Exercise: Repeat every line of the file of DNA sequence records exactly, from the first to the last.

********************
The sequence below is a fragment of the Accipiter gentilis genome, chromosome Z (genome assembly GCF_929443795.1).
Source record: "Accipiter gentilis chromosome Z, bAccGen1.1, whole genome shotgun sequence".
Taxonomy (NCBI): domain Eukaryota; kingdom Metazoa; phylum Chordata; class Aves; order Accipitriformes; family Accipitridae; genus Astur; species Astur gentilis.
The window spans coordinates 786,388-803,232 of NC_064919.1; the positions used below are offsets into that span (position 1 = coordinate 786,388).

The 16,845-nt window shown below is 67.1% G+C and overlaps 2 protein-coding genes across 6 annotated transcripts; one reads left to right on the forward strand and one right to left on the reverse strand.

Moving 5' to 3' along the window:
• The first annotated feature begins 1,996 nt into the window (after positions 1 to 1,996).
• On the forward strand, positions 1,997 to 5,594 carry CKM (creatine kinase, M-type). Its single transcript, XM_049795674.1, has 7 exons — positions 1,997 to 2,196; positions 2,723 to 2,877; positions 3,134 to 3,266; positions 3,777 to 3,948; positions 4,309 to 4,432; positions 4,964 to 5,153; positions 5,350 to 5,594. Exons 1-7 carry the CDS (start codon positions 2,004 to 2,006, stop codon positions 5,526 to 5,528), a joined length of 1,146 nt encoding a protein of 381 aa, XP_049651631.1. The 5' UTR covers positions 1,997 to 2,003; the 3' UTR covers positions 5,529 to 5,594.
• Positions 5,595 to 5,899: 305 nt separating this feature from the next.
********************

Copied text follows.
The sequence below is a fragment of the Accipiter gentilis genome, chromosome Z (genome assembly GCF_929443795.1).
Source record: "Accipiter gentilis chromosome Z, bAccGen1.1, whole genome shotgun sequence".
Taxonomy (NCBI): domain Eukaryota; kingdom Metazoa; phylum Chordata; class Aves; order Accipitriformes; family Accipitridae; genus Astur; species Astur gentilis.
The window spans coordinates 786,388-803,232 of NC_064919.1; the positions used below are offsets into that span (position 1 = coordinate 786,388).

The 16,845-nt window shown below is 67.1% G+C and overlaps 2 protein-coding genes across 6 annotated transcripts; one reads left to right on the forward strand and one right to left on the reverse strand.

Moving 5' to 3' along the window:
• The first annotated feature begins 1,996 nt into the window (after positions 1 to 1,996).
• On the forward strand, positions 1,997 to 5,594 carry CKM (creatine kinase, M-type). Its single transcript, XM_049795674.1, has 7 exons — positions 1,997 to 2,196; positions 2,723 to 2,877; positions 3,134 to 3,266; positions 3,777 to 3,948; positions 4,309 to 4,432; positions 4,964 to 5,153; positions 5,350 to 5,594. Exons 1-7 carry the CDS (start codon positions 2,004 to 2,006, stop codon positions 5,526 to 5,528), a joined length of 1,146 nt encoding a protein of 381 aa, XP_049651631.1. The 5' UTR covers positions 1,997 to 2,003; the 3' UTR covers positions 5,529 to 5,594.
• Positions 5,595 to 5,899: 305 nt separating this feature from the next.